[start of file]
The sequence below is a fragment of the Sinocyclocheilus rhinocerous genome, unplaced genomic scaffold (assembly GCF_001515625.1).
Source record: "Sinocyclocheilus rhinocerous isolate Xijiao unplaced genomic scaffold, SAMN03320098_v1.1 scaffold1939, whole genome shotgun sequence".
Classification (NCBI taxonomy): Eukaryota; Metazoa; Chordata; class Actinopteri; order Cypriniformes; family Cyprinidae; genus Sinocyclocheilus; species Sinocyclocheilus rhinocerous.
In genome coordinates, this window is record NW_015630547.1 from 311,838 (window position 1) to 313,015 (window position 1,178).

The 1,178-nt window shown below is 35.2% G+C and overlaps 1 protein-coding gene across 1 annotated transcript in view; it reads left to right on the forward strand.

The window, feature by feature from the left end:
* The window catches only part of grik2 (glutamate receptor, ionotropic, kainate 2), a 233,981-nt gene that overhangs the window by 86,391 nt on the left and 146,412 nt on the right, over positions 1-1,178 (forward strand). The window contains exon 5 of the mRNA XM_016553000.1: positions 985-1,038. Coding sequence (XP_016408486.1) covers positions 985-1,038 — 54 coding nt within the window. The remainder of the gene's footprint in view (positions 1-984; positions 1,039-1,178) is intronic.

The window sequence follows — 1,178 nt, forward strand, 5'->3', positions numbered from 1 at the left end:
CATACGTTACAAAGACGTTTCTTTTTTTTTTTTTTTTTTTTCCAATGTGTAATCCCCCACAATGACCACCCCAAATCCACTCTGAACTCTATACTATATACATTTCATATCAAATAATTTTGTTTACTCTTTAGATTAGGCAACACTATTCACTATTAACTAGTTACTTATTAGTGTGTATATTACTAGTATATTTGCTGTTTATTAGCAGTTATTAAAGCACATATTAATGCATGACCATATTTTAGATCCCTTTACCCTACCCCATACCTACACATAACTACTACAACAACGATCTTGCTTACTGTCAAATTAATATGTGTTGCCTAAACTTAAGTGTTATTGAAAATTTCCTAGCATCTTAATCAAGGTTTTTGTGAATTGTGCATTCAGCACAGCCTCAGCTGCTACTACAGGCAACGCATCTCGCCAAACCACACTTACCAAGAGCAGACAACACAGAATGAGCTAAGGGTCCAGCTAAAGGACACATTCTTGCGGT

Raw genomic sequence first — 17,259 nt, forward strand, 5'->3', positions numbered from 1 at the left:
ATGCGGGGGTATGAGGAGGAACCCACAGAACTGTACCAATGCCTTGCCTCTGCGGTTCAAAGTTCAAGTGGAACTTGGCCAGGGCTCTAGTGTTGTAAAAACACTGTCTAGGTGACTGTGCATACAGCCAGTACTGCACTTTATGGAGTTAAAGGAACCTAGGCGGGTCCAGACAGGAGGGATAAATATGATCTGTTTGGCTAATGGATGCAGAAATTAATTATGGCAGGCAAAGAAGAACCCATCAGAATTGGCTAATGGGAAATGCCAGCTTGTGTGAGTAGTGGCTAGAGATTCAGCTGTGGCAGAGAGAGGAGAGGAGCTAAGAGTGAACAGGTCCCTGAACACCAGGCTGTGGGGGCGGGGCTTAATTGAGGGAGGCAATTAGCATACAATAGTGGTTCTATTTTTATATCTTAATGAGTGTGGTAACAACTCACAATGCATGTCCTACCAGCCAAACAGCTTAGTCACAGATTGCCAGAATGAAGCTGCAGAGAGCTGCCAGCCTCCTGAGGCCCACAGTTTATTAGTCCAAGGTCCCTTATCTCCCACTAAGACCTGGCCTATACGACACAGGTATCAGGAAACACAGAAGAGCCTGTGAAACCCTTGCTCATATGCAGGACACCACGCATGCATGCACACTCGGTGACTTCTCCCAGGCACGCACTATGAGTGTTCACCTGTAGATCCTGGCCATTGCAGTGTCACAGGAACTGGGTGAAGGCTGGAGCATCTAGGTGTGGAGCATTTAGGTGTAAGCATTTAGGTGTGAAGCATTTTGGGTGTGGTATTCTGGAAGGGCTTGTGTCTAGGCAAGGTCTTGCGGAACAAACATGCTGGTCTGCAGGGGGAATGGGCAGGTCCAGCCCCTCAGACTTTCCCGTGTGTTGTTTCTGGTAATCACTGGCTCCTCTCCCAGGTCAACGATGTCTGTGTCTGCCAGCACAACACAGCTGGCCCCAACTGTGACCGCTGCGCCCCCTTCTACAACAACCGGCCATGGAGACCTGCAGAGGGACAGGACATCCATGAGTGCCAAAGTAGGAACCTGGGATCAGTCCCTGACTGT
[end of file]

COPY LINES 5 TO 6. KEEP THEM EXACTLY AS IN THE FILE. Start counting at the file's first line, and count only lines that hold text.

The 1,178-nt window shown below is 35.2% G+C and overlaps 1 protein-coding gene across 1 annotated transcript in view; it reads left to right on the forward strand.

The window, feature by feature from the left end: